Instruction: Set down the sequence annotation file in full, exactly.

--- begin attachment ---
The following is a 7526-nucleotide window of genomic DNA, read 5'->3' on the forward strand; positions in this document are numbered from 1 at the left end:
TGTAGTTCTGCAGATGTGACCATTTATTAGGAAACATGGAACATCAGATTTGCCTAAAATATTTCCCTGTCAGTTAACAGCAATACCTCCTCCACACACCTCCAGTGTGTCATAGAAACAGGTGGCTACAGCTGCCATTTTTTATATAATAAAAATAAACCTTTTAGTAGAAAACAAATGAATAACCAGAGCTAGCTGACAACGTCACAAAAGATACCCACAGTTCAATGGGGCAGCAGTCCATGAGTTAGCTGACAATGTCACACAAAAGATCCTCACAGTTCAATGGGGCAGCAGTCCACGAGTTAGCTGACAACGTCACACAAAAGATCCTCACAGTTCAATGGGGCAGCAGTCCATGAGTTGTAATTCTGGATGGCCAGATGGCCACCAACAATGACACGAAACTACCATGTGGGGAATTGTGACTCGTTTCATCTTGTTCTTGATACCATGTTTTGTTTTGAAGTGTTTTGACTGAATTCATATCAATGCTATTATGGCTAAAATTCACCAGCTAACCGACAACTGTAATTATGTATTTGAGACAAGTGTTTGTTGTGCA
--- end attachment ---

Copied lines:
The following is a 7526-nucleotide window of genomic DNA, read 5'->3' on the forward strand; positions in this document are numbered from 1 at the left end:
TGTAGTTCTGCAGATGTGACCATTTATTAGGAAACATGGAACATCAGATTTGCCTAAAATATTTCCCTGTCAGTTAACAGCAATACCTCCTCCACACACCTCCAGTGTGTCATAGAAACAGGTGGCTACAGCTGCCATTTTTTATATAATAAAAATAAACCTTTTAGTAGAAAACAAATGAATAACCAGAGCTAGCTGACAACGTCACAAAAGATACCCACAGTTCAATGGGGCAGCAGTCCATGAGTTAGCTGACAATGTCACACAAAAGATCCTCACAGTTCAATGGGGCAGCAGTCCACGAGTTAGCTGACAACGTCACACAAAAGATCCTCACAGTTCAATGGGGCAGCAGTCCATGAGTTGTAATTCTGGATGGCCAGATGGCCACCAACAATGACACGAAACTACCATGTGGGGAATTGTGACTCGTTTCATCTTGTTCTTGATACCATGTTTTGTTTTGAAGTGTTTTGACTGAATTCATATCAATGCTATTATGGCTAAAATTCACCAGCTAACCGACAACTGTAATTATGTATTTGAGACAAGTGTTTGTTGTGCA